General Thomas Sidney Jesup commanded military operations against the Seminoles in Florida during the early stages of the conflict now known as the Second Seminole War (1835-1842). The Second Seminole War was the longest and costliest Indian War in American history. Jesup’s field diary, available on Florida Memory, contains his perspective on the war from October 1, 1836, to May 30, 1837. This series of blog posts places significant entries from the Jesup diary in the context of the Seminole Wars and the history of Anglo-American Indian-African relations in the American South. Below is the sixth post in the series.
Native Americans living in Florida during the Seminole Wars were not, in fact, all Seminoles. However, from the perspective of the United States government, all Florida Indians were Seminoles. It was more expedient to deal with Native peoples inhabiting a particular region as if they were a single entity, with one set of political views, rather than recognize their diversity. This practice was foundational to the Indian policy of the United States in the early 19th century; all Indians in Alabama and Georgia were Creeks, and all Indians in Florida were Seminoles.
The reality was that the Creeks and Seminoles were not one political entity unto themselves; nor did they always act independently without joint council. The conflicts between the so-called “friendly” and “rebel” Red Stick Creeks, discussed in an earlier post, were only one of several ways Creeks (and Seminoles) divided themselves. They considered themselves first as a member of a clan, second as a resident of a town, and third, part of a larger collection of towns that comprised a confederacy. Scholars disagree over which—clan, town, or nation—was most important in influencing the identity and daily life of southeastern American Indians.
When Jesup arrived in Florida he quickly learned that a great difference of opinions existed among the Seminoles on the issue of removal. Because of his experience in the Second Creek War, he was already aware that not all Creeks considered themselves part of a single political entity. In this way, military officers on the ground often differed from policy makers far removed from the theater of war; Jesup learned to respect the internal divisions in Indian society even if his superior officers remained ignorant of the same.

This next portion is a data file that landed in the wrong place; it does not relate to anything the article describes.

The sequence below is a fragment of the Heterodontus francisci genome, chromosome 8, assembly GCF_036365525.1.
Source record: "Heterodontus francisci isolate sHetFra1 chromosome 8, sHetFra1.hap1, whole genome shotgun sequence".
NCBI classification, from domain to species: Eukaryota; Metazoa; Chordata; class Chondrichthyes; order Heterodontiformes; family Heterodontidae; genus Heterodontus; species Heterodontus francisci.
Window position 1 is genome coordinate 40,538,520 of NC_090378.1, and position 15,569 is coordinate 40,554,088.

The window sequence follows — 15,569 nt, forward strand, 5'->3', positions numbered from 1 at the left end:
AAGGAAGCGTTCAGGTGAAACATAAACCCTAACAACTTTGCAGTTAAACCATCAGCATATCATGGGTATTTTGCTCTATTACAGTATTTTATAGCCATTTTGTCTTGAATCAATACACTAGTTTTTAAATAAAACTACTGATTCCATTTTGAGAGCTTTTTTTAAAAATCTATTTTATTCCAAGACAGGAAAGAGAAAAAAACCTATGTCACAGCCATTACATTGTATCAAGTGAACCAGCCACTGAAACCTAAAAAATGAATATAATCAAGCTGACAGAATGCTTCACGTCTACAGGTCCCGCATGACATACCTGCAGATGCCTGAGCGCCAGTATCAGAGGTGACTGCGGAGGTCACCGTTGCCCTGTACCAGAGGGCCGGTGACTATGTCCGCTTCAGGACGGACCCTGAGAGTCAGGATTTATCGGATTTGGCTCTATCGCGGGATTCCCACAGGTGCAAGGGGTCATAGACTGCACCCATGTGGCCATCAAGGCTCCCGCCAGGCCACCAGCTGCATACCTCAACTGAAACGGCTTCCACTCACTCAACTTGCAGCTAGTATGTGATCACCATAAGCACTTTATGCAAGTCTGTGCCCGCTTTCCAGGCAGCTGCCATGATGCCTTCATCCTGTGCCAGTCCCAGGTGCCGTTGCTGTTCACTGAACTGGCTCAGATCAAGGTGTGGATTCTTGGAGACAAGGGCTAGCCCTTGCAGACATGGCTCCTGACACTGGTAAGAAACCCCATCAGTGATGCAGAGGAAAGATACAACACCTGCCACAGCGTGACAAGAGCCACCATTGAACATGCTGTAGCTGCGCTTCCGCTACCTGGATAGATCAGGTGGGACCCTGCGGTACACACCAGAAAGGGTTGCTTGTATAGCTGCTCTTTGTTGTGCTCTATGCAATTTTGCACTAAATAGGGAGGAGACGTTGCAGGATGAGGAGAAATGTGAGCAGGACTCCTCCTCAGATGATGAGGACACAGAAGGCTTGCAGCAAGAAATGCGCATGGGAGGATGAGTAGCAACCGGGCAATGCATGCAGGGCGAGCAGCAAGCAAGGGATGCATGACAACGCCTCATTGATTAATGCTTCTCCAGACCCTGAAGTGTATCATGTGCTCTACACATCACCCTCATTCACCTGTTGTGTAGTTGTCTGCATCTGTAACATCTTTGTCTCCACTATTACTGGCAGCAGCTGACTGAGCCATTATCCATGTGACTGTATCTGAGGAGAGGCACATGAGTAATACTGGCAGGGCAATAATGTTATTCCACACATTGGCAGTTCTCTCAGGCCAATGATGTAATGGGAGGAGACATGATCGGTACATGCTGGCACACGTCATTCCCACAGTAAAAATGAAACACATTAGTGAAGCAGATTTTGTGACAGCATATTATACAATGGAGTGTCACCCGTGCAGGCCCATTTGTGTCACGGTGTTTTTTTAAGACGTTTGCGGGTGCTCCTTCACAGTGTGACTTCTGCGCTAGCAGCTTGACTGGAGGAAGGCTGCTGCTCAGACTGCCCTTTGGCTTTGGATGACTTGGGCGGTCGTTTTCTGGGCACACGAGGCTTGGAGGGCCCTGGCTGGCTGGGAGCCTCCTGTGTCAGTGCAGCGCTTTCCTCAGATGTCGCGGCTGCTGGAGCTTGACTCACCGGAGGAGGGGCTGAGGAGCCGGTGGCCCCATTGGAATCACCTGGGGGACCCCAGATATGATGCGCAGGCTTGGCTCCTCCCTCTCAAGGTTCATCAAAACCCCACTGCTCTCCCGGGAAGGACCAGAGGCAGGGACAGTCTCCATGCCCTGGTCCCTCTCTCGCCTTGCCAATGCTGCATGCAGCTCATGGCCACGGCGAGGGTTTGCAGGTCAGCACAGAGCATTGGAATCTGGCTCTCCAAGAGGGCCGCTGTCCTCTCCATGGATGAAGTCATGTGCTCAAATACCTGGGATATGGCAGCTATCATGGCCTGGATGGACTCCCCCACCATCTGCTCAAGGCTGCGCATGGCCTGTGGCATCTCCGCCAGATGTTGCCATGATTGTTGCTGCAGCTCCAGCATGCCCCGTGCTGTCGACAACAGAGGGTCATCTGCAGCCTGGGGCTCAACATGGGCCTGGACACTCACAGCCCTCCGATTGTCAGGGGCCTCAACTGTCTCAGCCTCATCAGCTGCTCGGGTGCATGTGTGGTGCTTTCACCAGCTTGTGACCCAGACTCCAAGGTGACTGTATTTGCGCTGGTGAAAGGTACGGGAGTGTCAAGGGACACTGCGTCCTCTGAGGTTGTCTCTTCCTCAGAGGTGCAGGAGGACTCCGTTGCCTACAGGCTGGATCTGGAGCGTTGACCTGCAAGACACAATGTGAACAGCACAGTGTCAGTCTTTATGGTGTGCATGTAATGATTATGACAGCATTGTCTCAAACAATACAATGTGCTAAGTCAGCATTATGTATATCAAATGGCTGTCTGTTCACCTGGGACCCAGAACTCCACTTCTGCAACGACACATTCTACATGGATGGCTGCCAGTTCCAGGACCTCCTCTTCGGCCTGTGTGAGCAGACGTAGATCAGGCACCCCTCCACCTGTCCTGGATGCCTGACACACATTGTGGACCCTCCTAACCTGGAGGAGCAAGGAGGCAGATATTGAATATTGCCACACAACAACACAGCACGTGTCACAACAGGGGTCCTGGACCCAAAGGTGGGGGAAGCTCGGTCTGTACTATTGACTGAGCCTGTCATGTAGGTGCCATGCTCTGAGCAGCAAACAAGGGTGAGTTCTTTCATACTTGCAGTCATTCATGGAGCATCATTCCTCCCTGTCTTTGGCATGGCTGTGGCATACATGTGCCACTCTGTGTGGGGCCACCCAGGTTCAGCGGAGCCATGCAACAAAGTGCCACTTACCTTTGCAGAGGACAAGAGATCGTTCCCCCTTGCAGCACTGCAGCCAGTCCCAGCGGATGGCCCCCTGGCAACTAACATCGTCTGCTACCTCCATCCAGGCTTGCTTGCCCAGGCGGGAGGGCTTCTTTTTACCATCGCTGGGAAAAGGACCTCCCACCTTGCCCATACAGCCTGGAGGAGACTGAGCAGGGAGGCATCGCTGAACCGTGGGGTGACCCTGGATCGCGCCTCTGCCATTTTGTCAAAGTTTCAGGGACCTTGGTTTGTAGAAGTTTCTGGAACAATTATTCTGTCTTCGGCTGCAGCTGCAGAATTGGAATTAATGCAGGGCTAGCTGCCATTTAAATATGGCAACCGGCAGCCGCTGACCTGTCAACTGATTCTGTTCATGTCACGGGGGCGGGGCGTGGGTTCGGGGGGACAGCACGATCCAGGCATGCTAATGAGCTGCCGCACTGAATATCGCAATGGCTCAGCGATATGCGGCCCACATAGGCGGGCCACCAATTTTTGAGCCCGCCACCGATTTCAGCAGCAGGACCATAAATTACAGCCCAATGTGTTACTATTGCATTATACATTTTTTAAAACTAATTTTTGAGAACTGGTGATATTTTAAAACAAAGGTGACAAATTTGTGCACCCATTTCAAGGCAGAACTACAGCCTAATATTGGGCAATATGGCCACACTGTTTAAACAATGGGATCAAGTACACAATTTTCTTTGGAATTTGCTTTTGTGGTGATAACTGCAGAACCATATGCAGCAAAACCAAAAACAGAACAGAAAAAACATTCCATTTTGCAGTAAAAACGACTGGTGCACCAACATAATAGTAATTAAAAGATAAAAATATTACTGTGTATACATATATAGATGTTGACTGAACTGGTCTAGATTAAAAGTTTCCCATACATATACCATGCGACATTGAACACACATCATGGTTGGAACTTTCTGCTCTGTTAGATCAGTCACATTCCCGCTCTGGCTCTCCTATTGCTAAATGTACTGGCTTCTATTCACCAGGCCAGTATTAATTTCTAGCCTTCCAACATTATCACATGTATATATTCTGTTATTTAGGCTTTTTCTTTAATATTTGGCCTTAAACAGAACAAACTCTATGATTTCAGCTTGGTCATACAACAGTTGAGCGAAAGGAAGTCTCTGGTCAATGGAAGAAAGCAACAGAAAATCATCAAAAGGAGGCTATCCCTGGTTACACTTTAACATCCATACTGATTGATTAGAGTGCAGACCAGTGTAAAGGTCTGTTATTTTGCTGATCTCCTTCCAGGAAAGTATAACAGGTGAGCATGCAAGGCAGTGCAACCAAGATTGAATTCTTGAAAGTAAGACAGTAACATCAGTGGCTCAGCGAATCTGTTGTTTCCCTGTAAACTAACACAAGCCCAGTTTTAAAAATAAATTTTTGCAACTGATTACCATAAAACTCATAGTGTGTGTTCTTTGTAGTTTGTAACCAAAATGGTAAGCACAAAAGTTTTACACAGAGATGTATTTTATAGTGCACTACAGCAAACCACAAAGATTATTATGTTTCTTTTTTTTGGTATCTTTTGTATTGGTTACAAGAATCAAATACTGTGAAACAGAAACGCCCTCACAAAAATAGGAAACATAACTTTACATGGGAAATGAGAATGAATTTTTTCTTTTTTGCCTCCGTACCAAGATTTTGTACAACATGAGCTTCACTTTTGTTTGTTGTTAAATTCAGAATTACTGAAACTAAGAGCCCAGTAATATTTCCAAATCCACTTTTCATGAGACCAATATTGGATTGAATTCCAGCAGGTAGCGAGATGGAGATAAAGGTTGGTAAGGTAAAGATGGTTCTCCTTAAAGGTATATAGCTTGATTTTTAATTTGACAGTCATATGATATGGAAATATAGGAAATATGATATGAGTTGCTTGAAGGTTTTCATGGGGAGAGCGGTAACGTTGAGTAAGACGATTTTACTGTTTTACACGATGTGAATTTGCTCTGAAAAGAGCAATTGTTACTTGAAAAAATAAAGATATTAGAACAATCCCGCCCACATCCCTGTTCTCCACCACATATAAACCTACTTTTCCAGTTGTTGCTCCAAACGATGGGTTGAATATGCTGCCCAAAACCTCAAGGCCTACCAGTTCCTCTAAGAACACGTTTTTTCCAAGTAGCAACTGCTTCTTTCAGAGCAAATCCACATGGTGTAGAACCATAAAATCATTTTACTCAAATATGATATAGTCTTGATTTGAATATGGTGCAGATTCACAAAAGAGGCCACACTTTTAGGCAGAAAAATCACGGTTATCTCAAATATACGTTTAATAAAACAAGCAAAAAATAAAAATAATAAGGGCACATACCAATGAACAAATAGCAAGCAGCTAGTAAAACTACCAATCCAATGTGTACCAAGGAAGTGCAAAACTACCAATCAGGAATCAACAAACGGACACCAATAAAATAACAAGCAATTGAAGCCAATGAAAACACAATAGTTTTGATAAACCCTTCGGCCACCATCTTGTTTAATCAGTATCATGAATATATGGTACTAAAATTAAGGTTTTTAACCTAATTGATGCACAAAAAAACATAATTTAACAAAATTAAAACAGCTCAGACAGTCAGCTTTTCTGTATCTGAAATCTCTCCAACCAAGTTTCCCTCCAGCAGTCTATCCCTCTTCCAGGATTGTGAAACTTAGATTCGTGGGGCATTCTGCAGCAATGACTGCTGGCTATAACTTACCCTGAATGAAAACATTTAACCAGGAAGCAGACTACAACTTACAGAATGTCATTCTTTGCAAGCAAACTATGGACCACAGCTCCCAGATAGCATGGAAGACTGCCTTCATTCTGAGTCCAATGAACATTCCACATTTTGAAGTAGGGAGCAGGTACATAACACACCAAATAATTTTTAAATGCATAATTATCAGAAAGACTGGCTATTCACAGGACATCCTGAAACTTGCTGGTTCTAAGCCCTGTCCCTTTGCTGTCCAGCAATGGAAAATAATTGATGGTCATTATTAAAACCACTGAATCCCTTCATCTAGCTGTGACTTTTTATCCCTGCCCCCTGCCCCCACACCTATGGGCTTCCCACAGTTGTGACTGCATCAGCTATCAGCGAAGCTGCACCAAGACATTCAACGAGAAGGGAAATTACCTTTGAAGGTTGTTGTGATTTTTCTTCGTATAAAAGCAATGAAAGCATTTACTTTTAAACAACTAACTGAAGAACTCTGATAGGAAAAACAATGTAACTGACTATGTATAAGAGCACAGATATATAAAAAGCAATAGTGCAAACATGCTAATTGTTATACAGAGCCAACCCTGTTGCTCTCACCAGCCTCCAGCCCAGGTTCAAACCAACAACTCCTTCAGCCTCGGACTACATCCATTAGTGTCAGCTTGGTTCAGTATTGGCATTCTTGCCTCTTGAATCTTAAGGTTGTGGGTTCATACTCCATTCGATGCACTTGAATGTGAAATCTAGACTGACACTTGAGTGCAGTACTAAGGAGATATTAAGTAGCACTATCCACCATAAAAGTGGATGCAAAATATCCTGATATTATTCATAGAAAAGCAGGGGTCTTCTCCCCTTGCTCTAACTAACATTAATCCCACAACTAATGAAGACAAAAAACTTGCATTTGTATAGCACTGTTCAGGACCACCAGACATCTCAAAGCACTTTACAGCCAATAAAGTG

In this entry from his field diary, Jesup reports that Jumper, also known as Otee Emathlar, echoed the sentiments of other Seminoles that the Miccosukees (also spelled Mikasuki and several other ways) had started the war. Jesup had previously heard this statement from the black Seminole Abraham, interpreter and adviser for Micanopy (see Jesup diary, January 31, 1837).
The Miccosukees migrated to Florida in the early 18th century. They spoke a dialect of the Muscogee language known as Hitchiti, which although related to was mutually unintelligible from the main Muscogee tongue. Their early date of arrival in Florida from the north made the Miccosukees the first Native American immigrants into the territory after the destruction of the Spanish Missions in 1702-1704.
According to Seminole leaders who met with Jesup, the Miccosukees refused to negotiate and intended to remain hostile to the United States. The division between Seminoles and Miccosukees is not as clear-cut as it may seem, and these were certainly not the only factions of Florida Indians involved in the war. Jesup also became aware of Creeks, Red Sticks, Tallahassees and Uchees (also spelled Yuchi or Euchee) involved in the fighting. With the exception of the Creeks friendly to the United States, most Florida Indians resisted removal.
Another factor that complicates Jumper’s statement is his intent. Jesup believed that Seminole leaders were delaying removal by blaming the war on the Miccosukees. It would have been impossible for Jesup to tell a Miccosukee from a Seminole unless they declared themselves to him. Assigning blame to the Miccosukees for causing the war might have been a tactic designed to frustrate and stall the Americans. While the negotiations dragged on, the Seminoles continued to receive federal rations. Since most of their livestock were driven off and their fields burned by the U.S. Army, the government-supplied rations were necessary for survival.
Evidence from the period after the end of the Seminole Wars in 1858 may support Jumper’s claim about divisions between Seminoles and Miccosukees. In the 20th century, the federal government became aware that Florida Indians considered themselves to be at least two distinct groups. Seminoles lived in the Kissimmee River Valley north of Lake Okeechobee and spoke Creek (or Muscogee), Miccosukees lived in the Big Cypress Swamp and near the Miami River and spoke Hitchiti (or Mikasuki).
The movement to federal reservations, which began in the 1930s, further highlighted these differences. In the 1950s and 1960s, internal political divisions led to the creation of two federally recognized tribes in southern Florida: the Seminole Tribe of Florida, and the Miccosukee Tribe of Indians of Florida. Some Florida Indians refused to join either of these Tribes, and remain independent to the present day.